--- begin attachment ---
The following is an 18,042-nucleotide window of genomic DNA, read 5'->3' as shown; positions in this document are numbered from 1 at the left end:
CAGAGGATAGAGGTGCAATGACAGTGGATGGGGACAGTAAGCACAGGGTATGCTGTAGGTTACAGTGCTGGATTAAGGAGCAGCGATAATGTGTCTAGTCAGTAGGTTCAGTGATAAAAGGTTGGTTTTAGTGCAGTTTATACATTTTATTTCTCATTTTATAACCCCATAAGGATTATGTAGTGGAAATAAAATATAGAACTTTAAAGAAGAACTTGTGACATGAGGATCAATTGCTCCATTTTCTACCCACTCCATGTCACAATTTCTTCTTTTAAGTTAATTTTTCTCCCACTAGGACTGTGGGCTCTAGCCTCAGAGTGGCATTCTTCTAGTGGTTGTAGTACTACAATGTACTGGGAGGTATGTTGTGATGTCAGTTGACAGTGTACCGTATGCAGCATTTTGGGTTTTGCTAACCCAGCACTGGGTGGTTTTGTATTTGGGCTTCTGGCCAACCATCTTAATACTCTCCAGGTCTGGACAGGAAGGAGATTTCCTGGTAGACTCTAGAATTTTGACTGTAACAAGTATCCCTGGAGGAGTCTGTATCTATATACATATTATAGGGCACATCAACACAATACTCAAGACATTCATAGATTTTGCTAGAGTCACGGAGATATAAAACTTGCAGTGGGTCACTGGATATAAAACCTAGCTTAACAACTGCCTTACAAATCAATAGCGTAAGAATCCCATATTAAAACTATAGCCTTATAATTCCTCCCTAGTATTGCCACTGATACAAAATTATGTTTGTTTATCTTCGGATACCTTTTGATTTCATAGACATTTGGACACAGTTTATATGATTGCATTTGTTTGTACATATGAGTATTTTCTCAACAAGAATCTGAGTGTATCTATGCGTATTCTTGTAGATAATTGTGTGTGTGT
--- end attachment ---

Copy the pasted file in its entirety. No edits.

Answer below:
The following is an 18,042-nucleotide window of genomic DNA, read 5'->3' as shown; positions in this document are numbered from 1 at the left end:
CAGAGGATAGAGGTGCAATGACAGTGGATGGGGACAGTAAGCACAGGGTATGCTGTAGGTTACAGTGCTGGATTAAGGAGCAGCGATAATGTGTCTAGTCAGTAGGTTCAGTGATAAAAGGTTGGTTTTAGTGCAGTTTATACATTTTATTTCTCATTTTATAACCCCATAAGGATTATGTAGTGGAAATAAAATATAGAACTTTAAAGAAGAACTTGTGACATGAGGATCAATTGCTCCATTTTCTACCCACTCCATGTCACAATTTCTTCTTTTAAGTTAATTTTTCTCCCACTAGGACTGTGGGCTCTAGCCTCAGAGTGGCATTCTTCTAGTGGTTGTAGTACTACAATGTACTGGGAGGTATGTTGTGATGTCAGTTGACAGTGTACCGTATGCAGCATTTTGGGTTTTGCTAACCCAGCACTGGGTGGTTTTGTATTTGGGCTTCTGGCCAACCATCTTAATACTCTCCAGGTCTGGACAGGAAGGAGATTTCCTGGTAGACTCTAGAATTTTGACTGTAACAAGTATCCCTGGAGGAGTCTGTATCTATATACATATTATAGGGCACATCAACACAATACTCAAGACATTCATAGATTTTGCTAGAGTCACGGAGATATAAAACTTGCAGTGGGTCACTGGATATAAAACCTAGCTTAACAACTGCCTTACAAATCAATAGCGTAAGAATCCCATATTAAAACTATAGCCTTATAATTCCTCCCTAGTATTGCCACTGATACAAAATTATGTTTGTTTATCTTCGGATACCTTTTGATTTCATAGACATTTGGACACAGTTTATATGATTGCATTTGTTTGTACATATGAGTATTTTCTCAACAAGAATCTGAGTGTATCTATGCGTATTCTTGTAGATAATTGTGTGTGTGT